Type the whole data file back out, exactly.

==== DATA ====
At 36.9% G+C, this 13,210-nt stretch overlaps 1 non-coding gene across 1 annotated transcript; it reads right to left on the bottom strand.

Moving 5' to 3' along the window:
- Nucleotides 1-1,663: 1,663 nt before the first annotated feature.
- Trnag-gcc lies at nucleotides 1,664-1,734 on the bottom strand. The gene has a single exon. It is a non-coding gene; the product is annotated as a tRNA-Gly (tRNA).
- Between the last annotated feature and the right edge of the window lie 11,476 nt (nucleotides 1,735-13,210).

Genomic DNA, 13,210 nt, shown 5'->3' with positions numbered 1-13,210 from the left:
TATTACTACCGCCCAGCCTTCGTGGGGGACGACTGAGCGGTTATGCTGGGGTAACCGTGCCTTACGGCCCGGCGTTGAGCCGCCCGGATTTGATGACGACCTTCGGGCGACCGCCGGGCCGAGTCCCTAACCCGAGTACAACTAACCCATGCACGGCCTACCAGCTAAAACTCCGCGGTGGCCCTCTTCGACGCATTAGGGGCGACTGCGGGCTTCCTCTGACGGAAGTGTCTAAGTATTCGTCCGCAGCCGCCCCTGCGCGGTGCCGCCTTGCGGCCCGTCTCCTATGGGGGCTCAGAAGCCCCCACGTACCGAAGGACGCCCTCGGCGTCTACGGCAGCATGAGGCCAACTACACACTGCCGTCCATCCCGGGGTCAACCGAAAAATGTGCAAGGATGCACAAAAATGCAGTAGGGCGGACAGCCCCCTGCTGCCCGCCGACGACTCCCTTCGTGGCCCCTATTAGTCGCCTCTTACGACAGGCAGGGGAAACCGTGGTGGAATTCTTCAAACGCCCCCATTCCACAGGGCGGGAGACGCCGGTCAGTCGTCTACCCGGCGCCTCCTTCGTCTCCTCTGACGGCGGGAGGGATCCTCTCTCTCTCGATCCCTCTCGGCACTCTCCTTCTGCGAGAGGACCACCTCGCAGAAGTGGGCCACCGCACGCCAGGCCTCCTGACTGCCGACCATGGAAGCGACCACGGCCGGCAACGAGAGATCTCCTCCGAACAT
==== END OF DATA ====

At 36.9% G+C, this 13,210-nt stretch overlaps 1 non-coding gene across 1 annotated transcript; it reads right to left on the bottom strand.

Moving 5' to 3' along the window:
- Nucleotides 1-1,663: 1,663 nt before the first annotated feature.
- Trnag-gcc lies at nucleotides 1,664-1,734 on the bottom strand. The gene has a single exon. It is a non-coding gene; the product is annotated as a tRNA-Gly (tRNA).
- Between the last annotated feature and the right edge of the window lie 11,476 nt (nucleotides 1,735-13,210).

Genomic DNA, 13,210 nt, shown 5'->3' with positions numbered 1-13,210 from the left:
TATTACTACCGCCCAGCCTTCGTGGGGGACGACTGAGCGGTTATGCTGGGGTAACCGTGCCTTACGGCCCGGCGTTGAGCCGCCCGGATTTGATGACGACCTTCGGGCGACCGCCGGGCCGAGTCCCTAACCCGAGTACAACTAACCCATGCACGGCCTACCAGCTAAAACTCCGCGGTGGCCCTCTTCGACGCATTAGGGGCGACTGCGGGCTTCCTCTGACGGAAGTGTCTAAGTATTCGTCCGCAGCCGCCCCTGCGCGGTGCCGCCTTGCGGCCCGTCTCCTATGGGGGCTCAGAAGCCCCCACGTACCGAAGGACGCCCTCGGCGTCTACGGCAGCATGAGGCCAACTACACACTGCCGTCCATCCCGGGGTCAACCGAAAAATGTGCAAGGATGCACAAAAATGCAGTAGGGCGGACAGCCCCCTGCTGCCCGCCGACGACTCCCTTCGTGGCCCCTATTAGTCGCCTCTTACGACAGGCAGGGGAAACCGTGGTGGAATTCTTCAAACGCCCCCATTCCACAGGGCGGGAGACGCCGGTCAGTCGTCTACCCGGCGCCTCCTTCGTCTCCTCTGACGGCGGGAGGGATCCTCTCTCTCTCGATCCCTCTCGGCACTCTCCTTCTGCGAGAGGACCACCTCGCAGAAGTGGGCCACCGCACGCCAGGCCTCCTGACTGCCGACCATGGAAGCGACCACGGCCGGCAACGAGAGATCTCCTCCGAACAT